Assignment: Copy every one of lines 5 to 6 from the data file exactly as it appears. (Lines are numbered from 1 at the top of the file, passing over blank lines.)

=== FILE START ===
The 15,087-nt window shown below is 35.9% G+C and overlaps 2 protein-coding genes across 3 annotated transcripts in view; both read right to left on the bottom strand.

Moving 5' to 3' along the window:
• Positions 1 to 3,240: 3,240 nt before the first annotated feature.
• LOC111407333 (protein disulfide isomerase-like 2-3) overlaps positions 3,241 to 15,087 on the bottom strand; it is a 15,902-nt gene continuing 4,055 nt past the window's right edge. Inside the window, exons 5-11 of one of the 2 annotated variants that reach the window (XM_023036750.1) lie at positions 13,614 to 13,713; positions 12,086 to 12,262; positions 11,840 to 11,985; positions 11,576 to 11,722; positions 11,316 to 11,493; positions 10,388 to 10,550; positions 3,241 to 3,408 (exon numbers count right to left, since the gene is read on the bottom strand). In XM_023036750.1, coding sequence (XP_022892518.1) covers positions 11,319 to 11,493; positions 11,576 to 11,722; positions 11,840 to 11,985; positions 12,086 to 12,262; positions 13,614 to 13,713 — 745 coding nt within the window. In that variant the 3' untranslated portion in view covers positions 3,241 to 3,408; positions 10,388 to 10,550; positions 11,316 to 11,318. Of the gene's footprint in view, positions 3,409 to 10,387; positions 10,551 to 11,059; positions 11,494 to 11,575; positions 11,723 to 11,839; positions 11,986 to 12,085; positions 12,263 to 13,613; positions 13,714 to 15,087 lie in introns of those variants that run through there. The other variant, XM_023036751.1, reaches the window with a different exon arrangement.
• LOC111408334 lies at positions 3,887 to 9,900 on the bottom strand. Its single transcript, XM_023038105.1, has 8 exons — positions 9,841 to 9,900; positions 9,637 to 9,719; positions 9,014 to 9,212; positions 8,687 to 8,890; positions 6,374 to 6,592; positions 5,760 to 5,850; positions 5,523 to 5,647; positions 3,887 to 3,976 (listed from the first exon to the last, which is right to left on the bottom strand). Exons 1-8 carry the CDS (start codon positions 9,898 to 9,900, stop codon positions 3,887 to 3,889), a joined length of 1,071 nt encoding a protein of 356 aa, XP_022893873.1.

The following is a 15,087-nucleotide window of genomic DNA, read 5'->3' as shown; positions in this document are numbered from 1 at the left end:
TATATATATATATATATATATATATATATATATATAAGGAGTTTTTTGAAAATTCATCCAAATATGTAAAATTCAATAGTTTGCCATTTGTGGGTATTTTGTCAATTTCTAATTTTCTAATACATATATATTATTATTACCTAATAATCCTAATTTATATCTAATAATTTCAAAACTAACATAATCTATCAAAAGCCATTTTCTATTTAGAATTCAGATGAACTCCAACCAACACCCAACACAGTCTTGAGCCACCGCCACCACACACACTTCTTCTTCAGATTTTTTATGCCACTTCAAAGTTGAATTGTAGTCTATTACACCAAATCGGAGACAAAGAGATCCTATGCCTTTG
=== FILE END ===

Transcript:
• LOC111408334 lies at positions 3,887 to 9,900 on the bottom strand. Its single transcript, XM_023038105.1, has 8 exons — positions 9,841 to 9,900; positions 9,637 to 9,719; positions 9,014 to 9,212; positions 8,687 to 8,890; positions 6,374 to 6,592; positions 5,760 to 5,850; positions 5,523 to 5,647; positions 3,887 to 3,976 (listed from the first exon to the last, which is right to left on the bottom strand). Exons 1-8 carry the CDS (start codon positions 9,898 to 9,900, stop codon positions 3,887 to 3,889), a joined length of 1,071 nt encoding a protein of 356 aa, XP_022893873.1.

The following is a 15,087-nucleotide window of genomic DNA, read 5'->3' as shown; positions in this document are numbered from 1 at the left end: